ITC TO PROVIDE TECHNICAL ANALYSIS
OF THE FREE TRADE AREA OF THE AMERICAS
The U.S. International Trade Commission (ITC) is seeking input for a newly initiated investigation into the economic impacts that may result from the Free Trade Area of the Americas (FTAA) that is currently being negotiated.
The investigation, Economywide Simulation Modeling: Technical Analysis of the Free Trade Area of the Americas, was requested by the U.S. Trade Representative (USTR) in a letter received July 21, 2003.
In his letter to the Commission, the USTR noted that the Administration is conducting an environmental review of the proposed FTAA. He stated that as a possible contribution to the review, staff at USTR and other agencies have been discussing cooperation among the ITC, the Environmental Protection Agency (EPA), and the U.S. Department of Agriculture's Economic Research Service (ERS) to attempt to link large-scale models, on an experimental basis, in order to estimate and examine aspects of the environmental effects of the trade agreement.
As requested by the USTR, to assist this effort the ITC will employ its U.S. computable general equilibrium (CGE) and the Global Trade Analysis Project (GTAP) models to quantify the expected changes in production, trade, and prices that may be associated with the FTAA. The EPA will use the ITC's output as input into its model which describes water and air pollution emissions and water use. The ERS will use the ITC's output as input into its models which describe changes in water use and land use.
The annex provided by USTR can be obtained from the ITC's Internet site at www.usitc.gov or by contacting William Donnelly (202-205-3225 or email@example.com) or David Ingersoll (202-205-2218 or firstname.lastname@example.org).
The ITC will submit its report, which will be confidential, to the USTR by January 21, 2004.
The ITC will not hold a hearing in connection with this investigation, but it welcomes written submissions for the record. Written submissions (one original and 14 copies) should be addressed to the Secretary to the Commission at the above address and should be submitted at the earliest practical date but no later than 5:15 p.m. on October 1, 2003. All written submissions, except for confidential business information, will be available for public inspection.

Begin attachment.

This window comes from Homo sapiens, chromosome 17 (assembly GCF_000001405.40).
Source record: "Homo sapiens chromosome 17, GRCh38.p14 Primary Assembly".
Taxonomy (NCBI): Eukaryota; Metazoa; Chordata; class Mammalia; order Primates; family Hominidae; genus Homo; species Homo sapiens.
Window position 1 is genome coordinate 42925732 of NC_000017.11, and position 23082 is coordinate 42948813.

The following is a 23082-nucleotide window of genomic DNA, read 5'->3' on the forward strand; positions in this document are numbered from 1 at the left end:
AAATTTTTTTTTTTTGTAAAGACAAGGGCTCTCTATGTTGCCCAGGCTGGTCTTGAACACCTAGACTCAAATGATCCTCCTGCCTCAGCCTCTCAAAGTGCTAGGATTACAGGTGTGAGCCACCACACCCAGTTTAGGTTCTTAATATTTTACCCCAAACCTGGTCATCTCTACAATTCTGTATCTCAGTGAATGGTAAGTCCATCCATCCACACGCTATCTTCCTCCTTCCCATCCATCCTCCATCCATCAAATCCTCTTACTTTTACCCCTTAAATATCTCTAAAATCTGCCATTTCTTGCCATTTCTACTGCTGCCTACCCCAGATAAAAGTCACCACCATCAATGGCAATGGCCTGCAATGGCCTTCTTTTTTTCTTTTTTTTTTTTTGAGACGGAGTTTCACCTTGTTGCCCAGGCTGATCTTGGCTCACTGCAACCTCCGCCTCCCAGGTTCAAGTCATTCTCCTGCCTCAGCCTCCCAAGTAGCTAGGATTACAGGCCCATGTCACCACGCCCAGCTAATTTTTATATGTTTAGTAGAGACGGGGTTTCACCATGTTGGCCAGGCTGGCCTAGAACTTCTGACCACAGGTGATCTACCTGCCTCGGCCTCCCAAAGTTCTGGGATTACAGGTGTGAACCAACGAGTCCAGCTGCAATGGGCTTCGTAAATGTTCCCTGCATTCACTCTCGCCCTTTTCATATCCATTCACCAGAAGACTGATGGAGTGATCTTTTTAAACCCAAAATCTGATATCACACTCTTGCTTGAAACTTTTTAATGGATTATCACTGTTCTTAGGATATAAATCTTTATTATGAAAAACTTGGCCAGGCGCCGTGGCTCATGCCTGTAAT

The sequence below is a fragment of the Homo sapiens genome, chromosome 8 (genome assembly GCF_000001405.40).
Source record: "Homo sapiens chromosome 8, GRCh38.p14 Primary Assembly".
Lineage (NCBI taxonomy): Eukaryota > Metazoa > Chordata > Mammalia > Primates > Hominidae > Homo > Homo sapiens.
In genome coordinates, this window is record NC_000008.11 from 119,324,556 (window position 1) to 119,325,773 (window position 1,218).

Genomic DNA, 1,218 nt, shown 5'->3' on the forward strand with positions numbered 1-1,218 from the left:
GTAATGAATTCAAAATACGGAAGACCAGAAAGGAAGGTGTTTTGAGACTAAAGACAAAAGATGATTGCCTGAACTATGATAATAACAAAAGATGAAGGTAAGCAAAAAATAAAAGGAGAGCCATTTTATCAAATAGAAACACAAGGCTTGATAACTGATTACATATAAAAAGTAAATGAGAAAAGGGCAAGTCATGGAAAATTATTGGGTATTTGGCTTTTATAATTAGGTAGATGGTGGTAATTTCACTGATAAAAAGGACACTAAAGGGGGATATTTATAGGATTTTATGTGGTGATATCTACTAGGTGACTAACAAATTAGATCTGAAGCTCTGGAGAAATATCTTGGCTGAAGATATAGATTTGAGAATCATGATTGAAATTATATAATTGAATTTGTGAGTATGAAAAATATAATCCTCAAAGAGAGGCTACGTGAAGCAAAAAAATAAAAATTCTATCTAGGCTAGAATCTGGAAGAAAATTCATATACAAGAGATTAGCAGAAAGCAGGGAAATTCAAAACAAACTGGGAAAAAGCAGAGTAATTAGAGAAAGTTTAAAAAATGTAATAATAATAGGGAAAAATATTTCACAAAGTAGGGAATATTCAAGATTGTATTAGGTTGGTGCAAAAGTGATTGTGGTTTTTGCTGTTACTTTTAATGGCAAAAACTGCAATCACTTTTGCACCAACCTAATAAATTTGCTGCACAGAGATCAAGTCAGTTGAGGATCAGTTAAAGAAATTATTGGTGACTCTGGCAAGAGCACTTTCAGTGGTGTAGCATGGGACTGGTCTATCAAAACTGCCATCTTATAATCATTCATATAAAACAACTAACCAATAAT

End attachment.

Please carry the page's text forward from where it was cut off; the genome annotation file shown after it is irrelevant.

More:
Further information on the scope of the investigation and appropriate submissions is available in the ITC's notice of investigation, dated August 12, 2003, which can be downloaded from the ITC Internet site (www.usitc.gov) or may be obtained by contacting the Office of the Secretary at the above address or at 202-205-1816.
ITC general factfinding investigations, such as this one, cover matters related to tariffs or trade, and are generally conducted at the request of the U.S. Trade Representative, the Senate Committee on Finance or the House Committee on Ways and Means. The resulting reports convey the Commission's objective findings and independent analyses on the subjects investigated. The Commission makes no recommendations on policy or other matters in its general factfinding reports. Upon completion of each investigation, the ITC submits its findings and analyses to the requestor. General factfinding investigation reports are subsequently released to the public, unless, like this one, they are classified by the requestor for national security reasons.